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CRIM 230 NOTES Ch10-12.docx

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Department
Criminology
Course
CRIM 230
Professor
Simon Verdun- Jones
Semester
Summer

Description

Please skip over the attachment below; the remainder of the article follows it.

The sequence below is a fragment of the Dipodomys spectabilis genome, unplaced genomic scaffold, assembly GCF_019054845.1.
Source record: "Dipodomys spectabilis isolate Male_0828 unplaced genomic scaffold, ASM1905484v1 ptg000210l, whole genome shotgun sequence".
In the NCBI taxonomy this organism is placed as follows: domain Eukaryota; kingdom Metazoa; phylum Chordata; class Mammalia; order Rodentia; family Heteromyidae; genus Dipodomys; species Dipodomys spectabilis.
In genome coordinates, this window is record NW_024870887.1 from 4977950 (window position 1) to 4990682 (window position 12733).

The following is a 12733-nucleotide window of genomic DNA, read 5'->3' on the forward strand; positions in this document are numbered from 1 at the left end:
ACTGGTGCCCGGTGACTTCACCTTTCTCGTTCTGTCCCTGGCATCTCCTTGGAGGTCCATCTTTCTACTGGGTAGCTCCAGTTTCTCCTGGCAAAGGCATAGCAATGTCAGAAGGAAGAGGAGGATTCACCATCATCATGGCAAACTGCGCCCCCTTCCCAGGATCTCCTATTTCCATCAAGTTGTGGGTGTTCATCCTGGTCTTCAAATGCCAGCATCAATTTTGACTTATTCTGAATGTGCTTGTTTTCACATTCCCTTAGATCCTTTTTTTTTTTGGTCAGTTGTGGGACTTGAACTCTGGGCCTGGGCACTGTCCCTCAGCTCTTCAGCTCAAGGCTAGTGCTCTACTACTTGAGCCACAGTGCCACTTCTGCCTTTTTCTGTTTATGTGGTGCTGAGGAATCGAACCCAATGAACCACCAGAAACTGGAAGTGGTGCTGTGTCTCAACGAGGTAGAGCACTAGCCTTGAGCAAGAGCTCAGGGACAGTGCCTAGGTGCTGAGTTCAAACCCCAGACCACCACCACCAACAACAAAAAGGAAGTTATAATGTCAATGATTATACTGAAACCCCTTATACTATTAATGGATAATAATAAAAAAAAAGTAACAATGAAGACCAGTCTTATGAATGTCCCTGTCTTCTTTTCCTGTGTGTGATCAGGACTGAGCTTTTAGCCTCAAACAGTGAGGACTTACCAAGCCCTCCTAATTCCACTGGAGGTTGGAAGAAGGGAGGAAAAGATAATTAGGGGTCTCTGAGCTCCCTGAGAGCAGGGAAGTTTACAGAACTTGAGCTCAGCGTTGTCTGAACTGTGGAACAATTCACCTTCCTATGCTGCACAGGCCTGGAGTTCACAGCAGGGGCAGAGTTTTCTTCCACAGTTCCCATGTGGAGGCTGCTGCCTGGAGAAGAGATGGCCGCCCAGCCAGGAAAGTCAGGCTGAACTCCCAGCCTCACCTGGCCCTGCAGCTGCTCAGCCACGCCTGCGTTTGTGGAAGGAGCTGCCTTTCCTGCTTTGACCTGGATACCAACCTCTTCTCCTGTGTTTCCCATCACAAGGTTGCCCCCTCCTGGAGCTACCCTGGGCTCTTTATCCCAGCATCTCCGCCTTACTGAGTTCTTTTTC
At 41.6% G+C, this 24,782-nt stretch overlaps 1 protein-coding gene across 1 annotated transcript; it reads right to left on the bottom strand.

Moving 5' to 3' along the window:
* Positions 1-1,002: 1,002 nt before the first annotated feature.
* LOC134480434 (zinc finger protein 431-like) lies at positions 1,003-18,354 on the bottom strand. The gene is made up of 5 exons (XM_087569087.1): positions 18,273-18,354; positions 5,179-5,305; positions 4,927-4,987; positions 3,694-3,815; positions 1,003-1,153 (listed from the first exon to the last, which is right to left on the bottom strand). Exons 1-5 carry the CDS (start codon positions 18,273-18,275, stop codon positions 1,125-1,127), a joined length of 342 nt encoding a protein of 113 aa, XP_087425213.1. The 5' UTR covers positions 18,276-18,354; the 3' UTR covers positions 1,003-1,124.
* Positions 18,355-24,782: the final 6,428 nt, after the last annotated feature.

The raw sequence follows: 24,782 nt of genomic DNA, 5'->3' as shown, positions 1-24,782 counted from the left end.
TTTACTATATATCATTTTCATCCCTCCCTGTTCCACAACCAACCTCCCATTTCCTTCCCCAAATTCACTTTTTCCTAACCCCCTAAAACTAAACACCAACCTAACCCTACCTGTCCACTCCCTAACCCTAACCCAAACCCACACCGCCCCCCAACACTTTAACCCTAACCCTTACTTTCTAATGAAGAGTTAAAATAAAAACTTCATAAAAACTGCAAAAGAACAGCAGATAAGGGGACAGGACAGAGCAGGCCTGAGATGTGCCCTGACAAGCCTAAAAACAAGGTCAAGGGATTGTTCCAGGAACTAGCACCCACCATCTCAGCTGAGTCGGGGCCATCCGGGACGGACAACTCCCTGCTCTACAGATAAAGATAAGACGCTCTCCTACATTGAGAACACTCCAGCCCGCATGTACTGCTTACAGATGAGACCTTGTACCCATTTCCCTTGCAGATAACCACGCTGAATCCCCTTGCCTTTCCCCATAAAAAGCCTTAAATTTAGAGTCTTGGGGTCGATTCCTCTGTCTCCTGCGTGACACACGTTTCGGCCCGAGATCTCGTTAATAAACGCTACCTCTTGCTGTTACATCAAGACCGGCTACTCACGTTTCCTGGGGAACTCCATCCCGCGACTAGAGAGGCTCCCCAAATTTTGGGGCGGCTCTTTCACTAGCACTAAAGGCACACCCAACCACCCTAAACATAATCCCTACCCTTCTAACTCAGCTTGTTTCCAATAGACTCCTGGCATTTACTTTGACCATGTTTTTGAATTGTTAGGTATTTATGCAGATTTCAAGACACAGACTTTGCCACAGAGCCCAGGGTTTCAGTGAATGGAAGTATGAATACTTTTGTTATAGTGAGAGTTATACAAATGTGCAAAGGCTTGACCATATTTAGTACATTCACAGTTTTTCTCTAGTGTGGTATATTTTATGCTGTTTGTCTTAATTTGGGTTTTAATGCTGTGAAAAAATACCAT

CHAPTER 10 – Provocation and Intoxication: Partial Defences Provocation (s232) Provocation provides a partial excuse, only in relation to a charge of murder, and if successful, its sole effect is to ensure that the accused is convicted of manslaughter rather than murder – show little mercy to those who lose power of self-control in the face of highly stressful circumstances  4 required elements for a successful defence of provocation o A wrongful act or insult that would have caused an ordinary person to be deprived of his or her self control o Which is sudden and unexpected o Which in fact caused the accused to act in anger o Before having recovered his or her normal control  Objective Element: The Ordinary Person Requirement (s232(2))= Code requires that the wrongful act or insult that is of such a nature as to be sufficient to deprive an ordinary person of the power of self control o Modified objective – must consider accused’s particular background (background relationship between deceased and accused) and characteristics (excluding characteristic relating to ‘temperament’ and power of self-control’) o Can only argue characteristics IF the provocation was directly related to such characteristics o Thibert – wife wanted to leave him, but he convinced her not to, then deceased takes her in ‘possessive manner’ and taunts Tilbert to shoot him – victim’s action immediately before his death was ‘taunting and insulting’  an ordinary person face with same situation would have been provoked by actions of deceased as to lose power of self-control  The Subjective Element: Act in the Heat of the Moment (s232(2)) o The accused must have acted upon the alleged provocation “on the sudden and before there was time for his passion to cool” o Subjective approach  the accused was ACTUALLY deprived of power of self-control by the provocation o Salamon1959 - Not available to those accused who causes the provocation  Legal Rights (s232(3)) o “No one shall be deemed to have given provocation to another by doing anything that he had a legal right to do, or by doing anything that the accused incited him to do in order to provide the accused with an excuse for causing death/bodily harm” o Is not a provocation if person had legal right to do something – eg Sheriff execute a warrant – not an insult, b/c have legal right. o The lack of legal remedy does not mean you have the legal right – eg no punishment for insulting someone, does not mean it is your legal right o One have the right to do or say things in a relationship, can break up, etc, - but does NOT extend to insulting the other person o Terminating a relationship is not an ‘insult or wrongful act’ capable of provocation o Self-defence is an example of legal right (eg louison 1975 – taxi driver put victim in trunk, who defended by throwing hammer, and taxi driver kills victim, but saying was prvowas convicted, because victim was acting in self defence Intoxication (Beard rules  S33) Intoxication has become a partial defence to most of the more serious criminal charges.  Mild Intoxication  Induce inhibitions and socially acceptable behaviours, but do not negates specific mens rea  Advanced Intoxication  This occurs where there is intoxication to the point where the accused lacks specific intent, to the extent of an impairment of the accused’s foresight of the consequences of his act sufficient to raise a reasonable doubt about the requisite mens rea  Extreme Intoxication akin to automatism  Negates voluntariness and thus us a complete defence to criminal responsibility o Such defence would be rare - Limited to non-violent types of offences Three Beard Rules (1920)  1. If intoxication induces a disease of the mind and renders the defendant mentally disordered, must be acquitted by the reason of NCRMD  2. Intoxication is only a defence for specific intent, not general intent  3. If intoxication does not prevent forming of intent, it is irrelevant that intoxication made it more difficult for him to control his action o General intent  relates solely to the performance of the act in question with no further ulterior intent or purpose  Apply force in the offence of common assault o Specific intent  involves the performance of the actus reus, coupled with an intent or purpose going beyond the mere performance of the questioned act  Striking a blow or administering poison with the intent to kill or assault with intent to maim or wound Daviault v. R.  modified the Beard Rules for crimes of general intent – Enactment of Section 33.1  where offence involves violence, self-induced intoxication can NEVER be a valid defence no matter how severe the intoxication  Where offence involves no assault, only in those very exceptional cases where intoxication is so extreme as to produce a state akin to automatism or insanity, the accused will have the benefit of an absolute defence CHAPTER 11 – Necessity and Duress: Two Defences Necessity (n/a in CC) The defence of necessity arises where the accused can only avoid some disaster or calamity by breaking the law. The defendant is basically asserting that the evil that he sought to avoid was greater than the evil inherent in the breaking of the law  Justification = challenges the wrongfulness of an action that is a crime (eg police shoots hostage taker– is fully justified)  Excuse = concedes the wrongfulness of the action but asserts the circumstances under which it was done are such that it ought not to attributed to the action (eg have sex with minor but taken all reasonable steps to ascertain age) o Valid claim of necessity serve to ‘excuse’ person from responsibility on basis that he ‘acted involuntarily’ from a ‘moral or normative’ point of view Three requirements 1. The accused must have been in a position of imminent peril or danger 2. The accused must have had no reasonable legal alternative to the course of action he or she undertook 3. There must be proportionality between the harm inflicted and the harm avoided  The modified objective test must be applied to the first two requirements Perka 1984 – charged with importing and possession of narcotics for the purpose of trafficking cannabis – claim the drugs was for Alaska, but serious of mechanical problems and poor weather, for safety of crew, obliged to enter Canadian waters in order to seek refuge and to make repairs  Court ruled guilty because they had alternatives – they could’ve threw away drugs to avoid breaking the law in Canada Latimer 2001 – mercy killing- daughter Tracy disabilities so severe, endure multiple seizures, experience a lot of pain, but parents refuse to insert feeding tube into stomach to enhance process of providing nutrition – killed her with carbon monoxide poisoning – court ruled guilty because had if latimer had permitted the use of a feeding tube to improve her health and reduce pain through medication, she might have been better. Also he rejected to allow her to stay in group home. Two limits – defendant may los